• Use evidence to analyze and explain the spatial organization of people, places, and environments and how they have changed over time.

A Note on the Organization of the Utah Standards in All Core Areas
The Geography core standards are organized into strands, which represent significant areas of learning within content areas. Depending on the core area, these strands may be designated by time periods, thematic principles, modes of practice, or other organizing principles.

Within each strand are standards. A standard is an articulation of the demonstrated proficiency to be obtained. A standard represents an essential element of the learning that is expected. While some standards within a strand may be more comprehensive than others, all standards are essential for mastery.


Core Standards of the Course


The earth’s physical environment varies greatly from place to place. The interactions between physical systems and human systems create opportunities and challenges for people and places. The implications of these interactions affect both physical systems and human systems.

Possible Guiding Questions to Consider:

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WG Standard 1.1:
Students will describe the significant forces that influence the physical environment, such as plate tectonics, erosion, climate, and natural disasters, and explain how the effects of physical processes vary across regions of the world.

WG Standard 1.2:
Students will identify patterns evident in the geographic distribution of ecosystems and biomes and explain how humans interact with them.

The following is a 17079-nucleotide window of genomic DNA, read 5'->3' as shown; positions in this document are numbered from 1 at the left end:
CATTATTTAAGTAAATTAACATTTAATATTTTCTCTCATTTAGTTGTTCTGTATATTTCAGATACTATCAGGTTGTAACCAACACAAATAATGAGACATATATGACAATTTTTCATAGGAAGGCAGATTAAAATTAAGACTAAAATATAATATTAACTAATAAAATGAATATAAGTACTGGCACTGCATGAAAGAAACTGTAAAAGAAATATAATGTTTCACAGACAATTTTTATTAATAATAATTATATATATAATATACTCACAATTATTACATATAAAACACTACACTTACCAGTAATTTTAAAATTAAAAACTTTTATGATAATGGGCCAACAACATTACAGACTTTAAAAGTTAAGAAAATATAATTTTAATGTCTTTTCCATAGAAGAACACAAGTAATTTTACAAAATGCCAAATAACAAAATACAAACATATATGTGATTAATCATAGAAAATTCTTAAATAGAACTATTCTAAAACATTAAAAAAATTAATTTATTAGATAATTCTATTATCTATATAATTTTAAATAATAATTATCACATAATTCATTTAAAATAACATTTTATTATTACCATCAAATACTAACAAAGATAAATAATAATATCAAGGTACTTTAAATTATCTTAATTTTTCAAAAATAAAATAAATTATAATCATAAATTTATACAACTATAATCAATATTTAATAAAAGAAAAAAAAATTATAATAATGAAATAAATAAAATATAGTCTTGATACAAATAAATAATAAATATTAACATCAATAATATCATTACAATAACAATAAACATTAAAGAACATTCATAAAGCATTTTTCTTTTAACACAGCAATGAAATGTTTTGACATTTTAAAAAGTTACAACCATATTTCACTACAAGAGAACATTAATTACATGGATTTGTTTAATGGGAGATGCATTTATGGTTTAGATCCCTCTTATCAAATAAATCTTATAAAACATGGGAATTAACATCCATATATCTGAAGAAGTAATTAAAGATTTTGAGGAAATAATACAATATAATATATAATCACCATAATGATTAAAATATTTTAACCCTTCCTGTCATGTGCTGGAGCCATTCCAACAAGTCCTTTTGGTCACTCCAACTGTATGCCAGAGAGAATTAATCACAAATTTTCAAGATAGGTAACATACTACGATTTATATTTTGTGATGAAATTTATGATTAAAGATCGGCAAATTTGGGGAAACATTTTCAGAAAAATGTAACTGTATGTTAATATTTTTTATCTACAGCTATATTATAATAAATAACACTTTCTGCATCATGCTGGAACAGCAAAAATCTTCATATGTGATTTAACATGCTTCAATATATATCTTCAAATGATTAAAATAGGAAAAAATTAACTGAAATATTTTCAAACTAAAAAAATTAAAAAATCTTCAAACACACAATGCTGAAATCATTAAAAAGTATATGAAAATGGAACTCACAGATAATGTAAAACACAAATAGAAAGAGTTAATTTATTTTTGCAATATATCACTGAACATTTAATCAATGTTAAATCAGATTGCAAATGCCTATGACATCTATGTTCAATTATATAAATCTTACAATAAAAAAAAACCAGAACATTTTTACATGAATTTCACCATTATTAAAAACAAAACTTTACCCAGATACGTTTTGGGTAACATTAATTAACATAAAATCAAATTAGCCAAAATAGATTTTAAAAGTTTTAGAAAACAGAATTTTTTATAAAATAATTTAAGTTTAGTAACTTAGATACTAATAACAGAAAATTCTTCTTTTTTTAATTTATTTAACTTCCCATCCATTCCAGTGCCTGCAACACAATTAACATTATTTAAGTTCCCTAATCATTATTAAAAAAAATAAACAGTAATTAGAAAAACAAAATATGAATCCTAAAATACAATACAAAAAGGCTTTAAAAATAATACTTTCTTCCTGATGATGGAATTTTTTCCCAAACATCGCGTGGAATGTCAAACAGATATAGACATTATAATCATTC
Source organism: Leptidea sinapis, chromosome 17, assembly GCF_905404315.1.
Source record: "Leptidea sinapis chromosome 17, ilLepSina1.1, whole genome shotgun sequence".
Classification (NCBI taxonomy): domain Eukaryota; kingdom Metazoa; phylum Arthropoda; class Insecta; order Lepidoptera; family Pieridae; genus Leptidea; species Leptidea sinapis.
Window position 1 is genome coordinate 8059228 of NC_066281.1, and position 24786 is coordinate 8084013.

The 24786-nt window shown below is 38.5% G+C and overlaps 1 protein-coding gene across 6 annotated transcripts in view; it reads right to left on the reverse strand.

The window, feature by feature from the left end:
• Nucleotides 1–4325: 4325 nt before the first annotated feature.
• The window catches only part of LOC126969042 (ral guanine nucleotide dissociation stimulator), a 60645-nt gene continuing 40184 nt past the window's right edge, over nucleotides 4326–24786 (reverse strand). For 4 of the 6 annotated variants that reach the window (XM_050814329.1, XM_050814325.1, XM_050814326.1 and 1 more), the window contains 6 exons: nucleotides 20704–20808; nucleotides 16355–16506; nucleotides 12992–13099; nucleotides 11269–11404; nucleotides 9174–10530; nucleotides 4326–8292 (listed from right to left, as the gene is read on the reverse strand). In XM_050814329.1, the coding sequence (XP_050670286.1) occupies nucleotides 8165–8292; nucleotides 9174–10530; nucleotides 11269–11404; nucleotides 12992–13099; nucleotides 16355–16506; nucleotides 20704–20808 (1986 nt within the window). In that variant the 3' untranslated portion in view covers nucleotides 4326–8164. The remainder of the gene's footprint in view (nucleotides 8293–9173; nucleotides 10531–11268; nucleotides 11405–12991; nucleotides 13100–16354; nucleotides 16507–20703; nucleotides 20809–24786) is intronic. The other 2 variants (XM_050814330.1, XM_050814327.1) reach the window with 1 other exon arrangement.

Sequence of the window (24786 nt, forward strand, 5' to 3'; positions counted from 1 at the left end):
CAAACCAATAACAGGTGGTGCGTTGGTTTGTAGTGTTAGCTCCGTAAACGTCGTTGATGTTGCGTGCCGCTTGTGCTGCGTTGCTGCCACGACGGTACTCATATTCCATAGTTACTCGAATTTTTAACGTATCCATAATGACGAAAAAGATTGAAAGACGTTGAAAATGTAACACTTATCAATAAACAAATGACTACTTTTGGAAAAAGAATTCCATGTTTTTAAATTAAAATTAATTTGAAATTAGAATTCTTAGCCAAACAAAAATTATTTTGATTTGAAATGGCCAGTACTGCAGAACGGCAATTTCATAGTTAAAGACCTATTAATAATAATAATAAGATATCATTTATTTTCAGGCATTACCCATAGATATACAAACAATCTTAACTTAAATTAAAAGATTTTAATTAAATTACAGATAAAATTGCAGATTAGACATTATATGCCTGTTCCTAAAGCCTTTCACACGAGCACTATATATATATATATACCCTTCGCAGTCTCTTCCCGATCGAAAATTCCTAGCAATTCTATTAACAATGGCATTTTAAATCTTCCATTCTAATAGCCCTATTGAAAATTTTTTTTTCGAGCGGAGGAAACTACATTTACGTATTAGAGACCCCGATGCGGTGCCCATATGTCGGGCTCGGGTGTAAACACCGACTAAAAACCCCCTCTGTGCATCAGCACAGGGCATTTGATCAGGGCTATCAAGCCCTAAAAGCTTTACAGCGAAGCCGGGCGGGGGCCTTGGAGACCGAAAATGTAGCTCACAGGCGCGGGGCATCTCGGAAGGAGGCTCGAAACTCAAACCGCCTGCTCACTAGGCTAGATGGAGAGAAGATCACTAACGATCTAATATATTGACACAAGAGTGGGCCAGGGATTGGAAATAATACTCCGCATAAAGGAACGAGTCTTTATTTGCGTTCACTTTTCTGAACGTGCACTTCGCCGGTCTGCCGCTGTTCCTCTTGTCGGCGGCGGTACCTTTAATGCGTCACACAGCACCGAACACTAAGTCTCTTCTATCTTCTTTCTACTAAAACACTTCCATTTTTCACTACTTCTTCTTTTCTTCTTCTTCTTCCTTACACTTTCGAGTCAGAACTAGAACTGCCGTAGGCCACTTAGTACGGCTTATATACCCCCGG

WG Standard 1.3:
Students will cite evidence of how the distribution of natural resources affects physical and human systems.

WG Standard 1.4:
Students will use geographic reasoning to propose actions that mitigate or solve issues, such as natural disasters, pollution, climate change, and habitat loss.


The movement and distribution of people is influenced by many factors, including environmental, cultural, economic, and geopolitical forces. These migration trends alter geographic conditions. Geographers use data to understand population distribution and migration by looking at population characteristics, push and pull factors, and numerous other variables. Analyzing this data offers an opportunity to examine complex and challenging real-world issues.

Possible Guiding Questions to Consider:

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WG Standard 2.1:
Students will evaluate the impact of population distribution patterns at various scales by analyzing and comparing demographic characteristics such as gender, age, ethnicity, and population density using maps, population pyramids, and other geographic data.

WG Standard 2.2:
Students will explain push and pull factors causing voluntary and involuntary migration and the consequences created by the movement of people.

WG Standard 2.3:
Students will investigate the effects of significant patterns of human movement that shape urban and rural environments over time, such as mass urbanization, immigration, and the movement of refugees.

WG Strand 3: CULTURE

Culture is the total sum of human expression. A culture’s purpose, as well as how and where cultures originate, diffuse, and change, are all topics worth studying. Students will explore religion, language, ethnicity and other cultural characteristics by looking at patterns and processes. As students explore what people care about and care for, they can learn not only about other cultures but also about the unique attributes of their own culture.

Possible Guiding Questions to Consider:

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WG Standard 3.1:
Students will identify and describe the essential defining characteristics and functions of culture.

WG Standard 3.2: